Catholic parishes merger planned

DEENA COSTER
Last updated 05:00 20/05/2014

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Historic changes are in the wind for Catholic congregations in New Plymouth.

Although the finer details have yet to be established, the most significant involves the amalgamation of the three parishes of St Joseph's New Plymouth , St Philomena's Brooklands and Fitzroy's Our Lady Help of Christians into one.

About 200 people turned out last week to a series of presentations given by a steering group which has the task of explaining the move and organising consultation with the community about the faith's future look. The group is made up of representatives from each of the three parishes.

Father Craig Butler, one of six people on the steering committee, said the changes had been initiated by Bishop Charles Drennan as a way to strengthen the faith in the city as well as make the best use of resources.

"It is exciting," he said.

For Butler, it also meant a change in his role within the church.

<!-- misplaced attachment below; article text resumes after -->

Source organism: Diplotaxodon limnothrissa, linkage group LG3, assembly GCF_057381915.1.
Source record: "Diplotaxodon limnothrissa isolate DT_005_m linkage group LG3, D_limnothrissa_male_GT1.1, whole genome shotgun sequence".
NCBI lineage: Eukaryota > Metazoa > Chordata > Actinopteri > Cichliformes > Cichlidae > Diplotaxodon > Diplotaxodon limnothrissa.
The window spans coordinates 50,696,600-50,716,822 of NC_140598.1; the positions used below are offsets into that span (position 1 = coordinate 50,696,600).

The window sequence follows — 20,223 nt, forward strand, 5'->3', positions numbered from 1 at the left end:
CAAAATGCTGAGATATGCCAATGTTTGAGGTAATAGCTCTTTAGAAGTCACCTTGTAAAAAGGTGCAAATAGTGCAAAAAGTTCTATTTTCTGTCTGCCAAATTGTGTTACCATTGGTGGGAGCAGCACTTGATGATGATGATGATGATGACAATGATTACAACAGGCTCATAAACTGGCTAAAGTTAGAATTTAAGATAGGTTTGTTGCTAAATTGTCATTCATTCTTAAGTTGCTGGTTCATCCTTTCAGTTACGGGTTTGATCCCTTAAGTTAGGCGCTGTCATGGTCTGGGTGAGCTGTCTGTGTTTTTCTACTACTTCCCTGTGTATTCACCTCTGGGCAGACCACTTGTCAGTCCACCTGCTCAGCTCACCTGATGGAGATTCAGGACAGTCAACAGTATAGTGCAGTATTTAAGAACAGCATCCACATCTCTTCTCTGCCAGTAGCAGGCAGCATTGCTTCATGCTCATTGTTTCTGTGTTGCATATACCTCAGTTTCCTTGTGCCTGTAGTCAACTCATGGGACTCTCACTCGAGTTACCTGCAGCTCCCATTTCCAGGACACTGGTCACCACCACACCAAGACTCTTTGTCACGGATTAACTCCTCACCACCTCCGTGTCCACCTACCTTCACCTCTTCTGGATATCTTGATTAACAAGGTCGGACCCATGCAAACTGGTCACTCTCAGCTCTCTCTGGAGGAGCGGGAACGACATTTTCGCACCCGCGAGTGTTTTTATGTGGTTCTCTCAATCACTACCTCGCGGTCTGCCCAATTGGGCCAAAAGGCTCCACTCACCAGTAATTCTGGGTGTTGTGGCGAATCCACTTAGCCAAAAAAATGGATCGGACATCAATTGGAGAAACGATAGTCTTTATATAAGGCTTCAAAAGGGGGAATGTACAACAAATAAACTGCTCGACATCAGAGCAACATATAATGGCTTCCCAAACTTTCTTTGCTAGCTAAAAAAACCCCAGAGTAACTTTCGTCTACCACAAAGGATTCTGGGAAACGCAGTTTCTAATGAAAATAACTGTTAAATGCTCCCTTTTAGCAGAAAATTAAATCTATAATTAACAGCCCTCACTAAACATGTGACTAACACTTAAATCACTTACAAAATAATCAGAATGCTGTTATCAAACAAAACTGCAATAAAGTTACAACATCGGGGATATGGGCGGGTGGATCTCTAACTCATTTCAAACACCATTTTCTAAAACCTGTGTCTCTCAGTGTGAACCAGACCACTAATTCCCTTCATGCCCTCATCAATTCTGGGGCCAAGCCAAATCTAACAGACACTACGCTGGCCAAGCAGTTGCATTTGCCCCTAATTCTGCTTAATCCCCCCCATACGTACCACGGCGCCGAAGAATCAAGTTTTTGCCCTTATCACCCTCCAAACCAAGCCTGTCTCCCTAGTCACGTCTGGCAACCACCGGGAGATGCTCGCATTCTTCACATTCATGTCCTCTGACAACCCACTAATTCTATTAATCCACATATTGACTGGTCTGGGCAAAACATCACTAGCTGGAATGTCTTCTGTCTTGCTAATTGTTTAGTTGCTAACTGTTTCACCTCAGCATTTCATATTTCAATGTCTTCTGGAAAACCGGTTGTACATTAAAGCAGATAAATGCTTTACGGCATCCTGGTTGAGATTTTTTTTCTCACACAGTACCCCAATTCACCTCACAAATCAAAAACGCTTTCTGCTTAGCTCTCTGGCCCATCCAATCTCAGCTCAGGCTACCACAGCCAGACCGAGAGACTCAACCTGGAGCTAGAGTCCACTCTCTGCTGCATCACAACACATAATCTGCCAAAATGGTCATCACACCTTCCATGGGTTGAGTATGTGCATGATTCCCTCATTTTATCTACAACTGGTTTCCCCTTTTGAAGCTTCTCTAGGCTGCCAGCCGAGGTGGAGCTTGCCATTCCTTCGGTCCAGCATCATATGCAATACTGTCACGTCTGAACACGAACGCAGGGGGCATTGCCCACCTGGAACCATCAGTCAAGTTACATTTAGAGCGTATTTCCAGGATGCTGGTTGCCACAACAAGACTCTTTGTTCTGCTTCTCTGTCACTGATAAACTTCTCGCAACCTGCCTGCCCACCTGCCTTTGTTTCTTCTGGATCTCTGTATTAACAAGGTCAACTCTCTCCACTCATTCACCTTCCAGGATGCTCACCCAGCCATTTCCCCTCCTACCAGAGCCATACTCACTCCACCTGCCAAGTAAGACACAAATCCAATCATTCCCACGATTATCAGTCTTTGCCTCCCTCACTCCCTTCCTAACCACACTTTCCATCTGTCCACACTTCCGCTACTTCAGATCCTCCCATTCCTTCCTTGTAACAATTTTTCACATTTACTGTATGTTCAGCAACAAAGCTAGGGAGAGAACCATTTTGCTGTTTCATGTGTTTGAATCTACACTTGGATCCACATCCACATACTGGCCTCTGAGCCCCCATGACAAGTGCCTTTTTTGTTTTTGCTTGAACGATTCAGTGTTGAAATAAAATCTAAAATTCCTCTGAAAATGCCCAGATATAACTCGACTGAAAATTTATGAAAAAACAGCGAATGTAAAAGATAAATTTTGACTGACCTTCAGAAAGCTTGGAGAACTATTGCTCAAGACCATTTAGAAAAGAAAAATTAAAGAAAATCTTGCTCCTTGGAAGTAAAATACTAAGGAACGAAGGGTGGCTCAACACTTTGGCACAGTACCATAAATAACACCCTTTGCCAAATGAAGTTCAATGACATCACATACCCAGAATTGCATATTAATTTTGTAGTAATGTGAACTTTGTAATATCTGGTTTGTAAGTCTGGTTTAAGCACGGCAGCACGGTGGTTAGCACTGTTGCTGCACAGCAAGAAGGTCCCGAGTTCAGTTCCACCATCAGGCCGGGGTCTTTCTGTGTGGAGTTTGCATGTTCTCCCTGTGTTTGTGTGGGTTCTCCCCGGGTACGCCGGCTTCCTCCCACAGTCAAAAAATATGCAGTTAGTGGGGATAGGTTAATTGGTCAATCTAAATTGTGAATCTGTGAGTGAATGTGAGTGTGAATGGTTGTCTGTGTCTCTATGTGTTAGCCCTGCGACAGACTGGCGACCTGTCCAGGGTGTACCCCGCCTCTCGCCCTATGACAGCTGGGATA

As regional dean, Butler will focus on supporting the other priests and Catholic schools in the area, along with facilitating the pastoral care of St Philomena's congregation after their church was destroyed by fire in January.

To do this, he will step aside as parish priest at St Joseph's New Plymouth and will be replaced by Father Adonis Rancho.

Butler said, at a meeting with Catholic school representatives last Thursday, that the potential changes also created opportunities for church members to look at doing things differently.

A possible example of this was working alongside agencies like the Salvation Army regarding services both groups offer to people in need.

Butler said although change was not always easy, there was an opportunity for parishioners to be part of the final plan, which is due to be in place by Easter next year.

"It's about everyone being involved," he said.

Another steering group member, Mark Poppelwell, said the consultation period, which would begin in June, also provided a chance to look at different and more modern ways of engaging people in the Catholic faith, especially youth.

"It's certainly about wanting to have a church that's growing."

Poppelwell said one of the trends that concerned him was the fact that although there were high numbers of children and young people attending Catholic schools, this had not translated to numbers attending Sunday mass.

The steering committee have asked for a wider consultation group of parish and school representatives to be set up by the end of this month. Consultation will be followed by a workshop, with a draft plan to be presented to Drennan later in the year.

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- Taranaki Daily News

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